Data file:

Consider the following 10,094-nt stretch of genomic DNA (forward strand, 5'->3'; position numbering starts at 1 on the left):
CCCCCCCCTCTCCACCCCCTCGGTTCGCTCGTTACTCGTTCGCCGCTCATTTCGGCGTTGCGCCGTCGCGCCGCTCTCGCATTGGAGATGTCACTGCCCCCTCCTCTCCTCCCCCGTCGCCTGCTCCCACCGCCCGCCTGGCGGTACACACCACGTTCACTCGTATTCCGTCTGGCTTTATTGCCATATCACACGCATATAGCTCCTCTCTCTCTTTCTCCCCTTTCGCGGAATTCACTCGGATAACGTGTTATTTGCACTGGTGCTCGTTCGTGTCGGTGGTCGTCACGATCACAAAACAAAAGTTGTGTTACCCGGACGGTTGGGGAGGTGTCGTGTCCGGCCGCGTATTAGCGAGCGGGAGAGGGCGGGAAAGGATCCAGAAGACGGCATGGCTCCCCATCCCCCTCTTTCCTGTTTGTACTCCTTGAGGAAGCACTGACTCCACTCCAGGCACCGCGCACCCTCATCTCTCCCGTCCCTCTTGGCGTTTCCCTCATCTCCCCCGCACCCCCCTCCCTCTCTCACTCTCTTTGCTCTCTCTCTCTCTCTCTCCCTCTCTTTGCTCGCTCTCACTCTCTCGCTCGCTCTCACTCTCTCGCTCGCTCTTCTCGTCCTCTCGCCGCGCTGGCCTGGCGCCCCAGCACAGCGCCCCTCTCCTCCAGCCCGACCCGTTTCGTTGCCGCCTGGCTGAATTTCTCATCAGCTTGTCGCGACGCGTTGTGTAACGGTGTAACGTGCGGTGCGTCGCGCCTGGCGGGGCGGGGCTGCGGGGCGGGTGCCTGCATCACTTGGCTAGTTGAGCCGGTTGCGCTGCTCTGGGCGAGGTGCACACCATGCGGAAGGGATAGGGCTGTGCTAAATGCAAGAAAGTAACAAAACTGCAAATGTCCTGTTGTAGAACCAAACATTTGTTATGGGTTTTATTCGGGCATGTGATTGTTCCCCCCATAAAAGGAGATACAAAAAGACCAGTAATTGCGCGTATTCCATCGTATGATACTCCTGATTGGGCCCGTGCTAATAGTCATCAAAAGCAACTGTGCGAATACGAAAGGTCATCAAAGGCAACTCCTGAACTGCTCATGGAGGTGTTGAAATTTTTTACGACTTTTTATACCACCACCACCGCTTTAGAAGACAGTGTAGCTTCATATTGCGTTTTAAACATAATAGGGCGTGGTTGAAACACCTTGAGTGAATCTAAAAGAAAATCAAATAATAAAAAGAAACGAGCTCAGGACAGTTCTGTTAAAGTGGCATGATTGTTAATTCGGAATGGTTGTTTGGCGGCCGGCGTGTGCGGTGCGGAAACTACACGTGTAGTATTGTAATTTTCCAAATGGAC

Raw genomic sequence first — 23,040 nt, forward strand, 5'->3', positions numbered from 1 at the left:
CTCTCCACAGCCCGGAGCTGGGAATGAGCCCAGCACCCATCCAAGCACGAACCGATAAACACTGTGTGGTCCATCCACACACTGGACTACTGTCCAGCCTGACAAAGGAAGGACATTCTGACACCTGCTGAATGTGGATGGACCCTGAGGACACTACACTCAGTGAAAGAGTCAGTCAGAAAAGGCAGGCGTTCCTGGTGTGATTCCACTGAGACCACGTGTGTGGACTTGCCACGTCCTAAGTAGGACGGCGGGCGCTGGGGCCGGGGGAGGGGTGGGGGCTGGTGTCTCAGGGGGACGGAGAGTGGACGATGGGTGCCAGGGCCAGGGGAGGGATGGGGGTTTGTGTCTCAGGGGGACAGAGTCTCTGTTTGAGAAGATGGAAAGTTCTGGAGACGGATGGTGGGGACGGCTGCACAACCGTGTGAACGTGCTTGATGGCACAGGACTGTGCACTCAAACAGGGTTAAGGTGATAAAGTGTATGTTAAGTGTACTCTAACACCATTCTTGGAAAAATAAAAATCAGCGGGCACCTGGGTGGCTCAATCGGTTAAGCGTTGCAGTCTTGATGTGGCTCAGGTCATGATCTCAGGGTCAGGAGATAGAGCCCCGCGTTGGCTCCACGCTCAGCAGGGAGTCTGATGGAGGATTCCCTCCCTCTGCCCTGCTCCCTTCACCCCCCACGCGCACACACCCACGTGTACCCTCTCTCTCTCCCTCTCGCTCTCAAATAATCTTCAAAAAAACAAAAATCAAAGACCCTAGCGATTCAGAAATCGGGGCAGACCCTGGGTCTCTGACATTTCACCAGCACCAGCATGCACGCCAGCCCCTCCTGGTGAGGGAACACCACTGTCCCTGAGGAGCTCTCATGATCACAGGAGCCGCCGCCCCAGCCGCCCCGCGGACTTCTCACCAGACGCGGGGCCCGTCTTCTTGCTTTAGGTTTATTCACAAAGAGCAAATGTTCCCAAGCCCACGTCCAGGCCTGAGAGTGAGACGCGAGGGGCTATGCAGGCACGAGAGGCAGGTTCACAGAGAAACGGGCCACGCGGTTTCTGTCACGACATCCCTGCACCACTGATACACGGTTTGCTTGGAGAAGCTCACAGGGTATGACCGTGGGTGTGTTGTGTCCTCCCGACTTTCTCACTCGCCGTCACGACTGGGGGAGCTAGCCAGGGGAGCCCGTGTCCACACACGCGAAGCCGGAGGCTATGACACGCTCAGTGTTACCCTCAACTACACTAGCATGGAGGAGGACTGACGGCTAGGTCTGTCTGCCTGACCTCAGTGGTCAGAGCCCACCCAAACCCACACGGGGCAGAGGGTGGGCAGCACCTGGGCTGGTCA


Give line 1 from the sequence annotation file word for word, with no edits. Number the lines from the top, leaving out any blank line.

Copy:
Consider the following 10,094-nt stretch of genomic DNA (forward strand, 5'->3'; position numbering starts at 1 on the left):